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Musical Rediscovery: ‘Play the Game Boy’ by A*M*E

It was in 2013 that we first heard A*M*E (real name Aminata Kabba) on the No.1 club hit by Duke Dumont, Need U (100%). Her latest appearance was on the track My Love 4 U with Marc Kinchen, but in terms of standalone singles, the 22-year-old singer made her debut with the heavy pop single, Play the Game Boy in 2012.

It’s a track which plays on the theme of gaming throughout, from the album cover showing Kabba in a toy box, to the arcade synth undertones. As the music video starts, Korean text appears in what is no doubt a nod at the artist’s music being influenced by K-pop (as A*M*E references in this interview with Digital Spy). On the whole, whether it’s the K-pop style which will give you flashbacks to PSY’s Gangnam Style, or the video game feel to the track which will remind you of the last time you played Super Mario Bros. 3, it’s certainly a single full of nostalgia.

If that wasn’t enough, the repetitive nature of the lyrics and melodies in both the chorus and verses does a good job of making the track as catchy as possible. This, combined with sassy but soulful lyrics, forms a well-rounded single bursting with creativity and groovy pop vibes. It’s the perfect reminder of what the popular music genre used to be.

So with a few successful collaborations under her belt, what’s next for A*M*E? Last week, she posted on Twitter that it will ‘take another year to finish [her album] properly’, but that ‘there will be singles’ as well. Whilst hit releases with the likes of Duke Dumont and MK leave her name lingering in the minds of music lovers, a debut album in the future will remind them of the singer’s bubbly K-pop style.

2017 must be the year of redirection | The Friday Article

December is a month which always prompts reflection. It’s a time when we all look back at the New Year’s Resolutions we made in January and then subsequently forgot about, whilst once again scrutinising the news stories which broke over the past 12 months.

The past year was a one of fear, loss and division, but as the New Year offers us the opportunity to hurl our favourite expletive at 2016, we must not put it in a box and simply move on. We all know that 2017 will likely involve some aftershocks from key political events this year (those being Trump and Brexit, of course), but we must be ready, and use the lessons of 2016 to prepare ourselves.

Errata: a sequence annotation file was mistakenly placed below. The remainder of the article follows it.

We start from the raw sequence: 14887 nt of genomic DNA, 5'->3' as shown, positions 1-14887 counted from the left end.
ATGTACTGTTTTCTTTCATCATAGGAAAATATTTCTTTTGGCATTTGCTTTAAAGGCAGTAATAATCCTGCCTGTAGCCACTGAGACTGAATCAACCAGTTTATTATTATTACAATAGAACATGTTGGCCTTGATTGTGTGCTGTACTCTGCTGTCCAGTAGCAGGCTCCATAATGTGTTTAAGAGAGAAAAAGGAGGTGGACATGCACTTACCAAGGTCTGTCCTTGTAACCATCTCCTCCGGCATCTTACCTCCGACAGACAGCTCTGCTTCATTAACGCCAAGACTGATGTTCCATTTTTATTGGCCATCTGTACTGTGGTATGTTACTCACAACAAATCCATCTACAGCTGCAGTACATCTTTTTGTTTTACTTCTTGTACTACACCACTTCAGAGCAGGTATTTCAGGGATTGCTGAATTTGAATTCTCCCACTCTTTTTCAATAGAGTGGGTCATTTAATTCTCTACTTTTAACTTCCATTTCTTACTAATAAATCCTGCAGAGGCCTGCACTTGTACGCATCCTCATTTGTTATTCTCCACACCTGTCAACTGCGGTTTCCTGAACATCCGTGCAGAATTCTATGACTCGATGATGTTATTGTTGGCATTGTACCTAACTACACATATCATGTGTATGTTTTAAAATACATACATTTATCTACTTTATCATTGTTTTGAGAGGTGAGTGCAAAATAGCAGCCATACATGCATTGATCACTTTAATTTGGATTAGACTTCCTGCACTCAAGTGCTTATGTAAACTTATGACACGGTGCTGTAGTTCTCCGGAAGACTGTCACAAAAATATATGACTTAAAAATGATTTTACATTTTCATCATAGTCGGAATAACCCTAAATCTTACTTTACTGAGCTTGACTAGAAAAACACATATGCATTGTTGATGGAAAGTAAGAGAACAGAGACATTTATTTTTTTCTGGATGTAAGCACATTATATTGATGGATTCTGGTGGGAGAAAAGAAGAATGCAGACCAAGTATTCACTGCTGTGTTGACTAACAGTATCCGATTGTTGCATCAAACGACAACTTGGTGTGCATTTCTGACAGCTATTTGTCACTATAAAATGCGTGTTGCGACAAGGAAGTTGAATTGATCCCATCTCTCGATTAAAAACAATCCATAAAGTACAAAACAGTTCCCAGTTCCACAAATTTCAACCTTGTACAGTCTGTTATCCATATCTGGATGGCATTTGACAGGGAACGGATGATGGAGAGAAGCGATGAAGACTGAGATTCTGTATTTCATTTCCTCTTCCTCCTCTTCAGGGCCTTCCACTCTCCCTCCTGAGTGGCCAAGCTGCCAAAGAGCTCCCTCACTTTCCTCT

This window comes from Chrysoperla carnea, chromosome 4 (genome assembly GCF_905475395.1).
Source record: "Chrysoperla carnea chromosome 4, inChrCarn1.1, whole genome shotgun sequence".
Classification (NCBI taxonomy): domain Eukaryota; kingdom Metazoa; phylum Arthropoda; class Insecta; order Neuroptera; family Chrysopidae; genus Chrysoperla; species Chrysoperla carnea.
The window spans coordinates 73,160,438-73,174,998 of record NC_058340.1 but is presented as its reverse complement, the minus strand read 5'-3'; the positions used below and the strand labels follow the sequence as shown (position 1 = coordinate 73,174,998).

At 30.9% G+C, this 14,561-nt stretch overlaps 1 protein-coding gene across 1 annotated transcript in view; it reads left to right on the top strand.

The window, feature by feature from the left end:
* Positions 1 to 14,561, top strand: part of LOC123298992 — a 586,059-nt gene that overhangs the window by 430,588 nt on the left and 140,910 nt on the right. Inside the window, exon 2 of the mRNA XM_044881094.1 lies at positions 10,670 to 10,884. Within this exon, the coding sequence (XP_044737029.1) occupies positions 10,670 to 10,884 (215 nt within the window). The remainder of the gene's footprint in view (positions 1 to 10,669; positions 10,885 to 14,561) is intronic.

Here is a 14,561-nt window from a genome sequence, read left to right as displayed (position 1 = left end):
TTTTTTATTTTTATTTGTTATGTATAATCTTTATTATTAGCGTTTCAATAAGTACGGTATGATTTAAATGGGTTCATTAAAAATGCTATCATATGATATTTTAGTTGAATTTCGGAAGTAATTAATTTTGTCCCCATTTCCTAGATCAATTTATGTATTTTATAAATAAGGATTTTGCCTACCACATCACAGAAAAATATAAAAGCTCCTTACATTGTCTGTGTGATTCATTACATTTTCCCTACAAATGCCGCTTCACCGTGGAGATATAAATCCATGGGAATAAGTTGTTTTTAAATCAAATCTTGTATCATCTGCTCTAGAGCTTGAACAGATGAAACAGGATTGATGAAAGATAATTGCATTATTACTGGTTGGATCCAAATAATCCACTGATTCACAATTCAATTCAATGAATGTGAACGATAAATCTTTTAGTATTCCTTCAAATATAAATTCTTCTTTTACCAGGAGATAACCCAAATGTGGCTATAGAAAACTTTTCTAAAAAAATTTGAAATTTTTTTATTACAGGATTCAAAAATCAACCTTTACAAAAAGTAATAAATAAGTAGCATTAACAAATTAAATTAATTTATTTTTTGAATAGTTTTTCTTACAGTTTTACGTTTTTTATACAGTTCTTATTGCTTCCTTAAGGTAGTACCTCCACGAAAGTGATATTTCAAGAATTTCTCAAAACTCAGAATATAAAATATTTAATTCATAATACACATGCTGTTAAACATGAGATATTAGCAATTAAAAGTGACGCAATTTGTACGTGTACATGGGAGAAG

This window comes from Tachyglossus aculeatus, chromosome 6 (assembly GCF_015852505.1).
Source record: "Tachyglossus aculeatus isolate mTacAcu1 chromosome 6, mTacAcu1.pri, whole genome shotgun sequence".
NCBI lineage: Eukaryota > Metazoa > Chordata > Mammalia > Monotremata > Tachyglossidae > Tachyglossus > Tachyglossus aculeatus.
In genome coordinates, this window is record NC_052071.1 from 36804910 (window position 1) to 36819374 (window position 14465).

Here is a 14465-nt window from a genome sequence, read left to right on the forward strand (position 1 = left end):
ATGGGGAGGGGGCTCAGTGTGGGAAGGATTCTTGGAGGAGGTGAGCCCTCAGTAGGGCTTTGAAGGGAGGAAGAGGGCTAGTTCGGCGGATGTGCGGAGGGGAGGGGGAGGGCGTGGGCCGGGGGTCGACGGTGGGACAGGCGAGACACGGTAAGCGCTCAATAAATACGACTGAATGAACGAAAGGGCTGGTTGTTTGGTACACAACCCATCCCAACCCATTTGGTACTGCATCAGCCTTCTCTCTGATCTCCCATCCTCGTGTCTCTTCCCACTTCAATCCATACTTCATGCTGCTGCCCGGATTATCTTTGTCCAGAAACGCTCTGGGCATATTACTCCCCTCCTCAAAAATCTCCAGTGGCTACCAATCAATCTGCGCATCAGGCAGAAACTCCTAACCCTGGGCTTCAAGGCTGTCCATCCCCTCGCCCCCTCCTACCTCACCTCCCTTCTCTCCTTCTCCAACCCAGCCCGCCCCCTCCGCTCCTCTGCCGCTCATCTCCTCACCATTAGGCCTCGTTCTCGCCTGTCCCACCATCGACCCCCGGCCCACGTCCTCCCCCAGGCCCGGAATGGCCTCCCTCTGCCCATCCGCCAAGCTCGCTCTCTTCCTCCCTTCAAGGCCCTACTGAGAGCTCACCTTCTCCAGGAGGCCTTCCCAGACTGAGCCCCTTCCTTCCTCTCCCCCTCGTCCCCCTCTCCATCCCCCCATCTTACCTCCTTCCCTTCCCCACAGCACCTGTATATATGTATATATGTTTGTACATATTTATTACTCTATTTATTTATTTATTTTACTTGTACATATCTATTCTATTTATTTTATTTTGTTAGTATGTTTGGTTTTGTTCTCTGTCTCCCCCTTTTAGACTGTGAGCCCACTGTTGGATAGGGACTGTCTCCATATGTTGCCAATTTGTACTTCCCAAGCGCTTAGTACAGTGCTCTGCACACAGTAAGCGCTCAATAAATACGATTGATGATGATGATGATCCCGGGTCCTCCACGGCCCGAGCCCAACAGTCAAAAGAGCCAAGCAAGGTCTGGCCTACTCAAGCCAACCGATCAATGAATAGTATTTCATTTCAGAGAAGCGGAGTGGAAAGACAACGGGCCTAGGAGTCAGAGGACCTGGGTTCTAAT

friday-article
Photo: Megan Trace on Flickr (changes have been made). Licensed under Creative Commons – https://creativecommons.org/licenses/by-nc/2.0/legalcode.

UK politics is like a soap opera full of unnecessary drama that none of us want to see, where the theatrical Prime Minister’s Questions is like an argument on the cobbles of Coronation Street. However, with any soap opera, tuning in at the wrong time leads us scratching our heads and wondering what on earth is going on. Yet, when it comes to British politics, we only have to thank our vote to leave the European Union in June 23 for shaking up and redefining the system. Now, the soap opera that is the UK political scene has gone right back to episode one. This is the time for young people to get interested in public affairs.

One can only hope that 18-25 year olds are still passionate about the subject after Brexit, as the historic vote determines how our future pans out. Although, whilst leave voters will keep a close eye on the government’s plans for our exit, the question of whether those who backed remain continue to be involved in politics is debatable.

A YouGov poll earlier this year revealed that 71% of 18-25 year olds voted to stay and 64% of 65 and overs backed the leave vote. It was a poll (or a variant of it) which made its way onto social media after the vote was announced and numerous people made the remark about the voices of young people being drowned out by the older generation. However, as we move into 2017, young people must not be angry at older people for carrying out a democratic act. To give up voting in resignation or protest would only reduce the voice of young people in general elections or referenda. The frustration and disenfranchisement must stop and be replaced by a call for politicians to listen to us as a generation – especially when it comes to having our say on Brexit. As British politics returns to phase one, now is the perfect time for young people to grasp the current political climate, stand up, and voice our concerns.

Whilst 18-25 years must continue to place pressure on politicians, another sense of redirection must occur when it comes to dealing with the rise of right-wing populism. The referendum in June asked the British people whether they trusted the representative body that is the European Union, and we decided that we were going to leave it. Rather than the aftermath of the decision raising questions about the political establishment in both the UK and Europe, a campaign of misdirection by Vote Leave moved the topic of discussion onto immigration and free movement (after their economic argument somewhat failed and the giant red bus became a parody). This, of course, is an important issue to debate and consider, but this new, nationwide talking point also gave the racists, neo-Nazis and far-right nationalists a sense of validation when it comes to targeting specific races or religions. That has to stop in 2017.

It’s something which has been explained before, but instead of blaming government (the policy-makers), those who possess these extreme right-wing views blame immigrants when it comes to issues such as jobs and housing.

This is why 2017 must be the year of redirection. Frustration, if it is to remain in the new year, must be aimed at the right people: the establishment. Alongside that, of course, positive emotions and feelings must emerge – those being love, passion, unity and hope.

Musical Discovery: ‘Just Hold On’ by Louis Tomlinson feat. Steve Aoki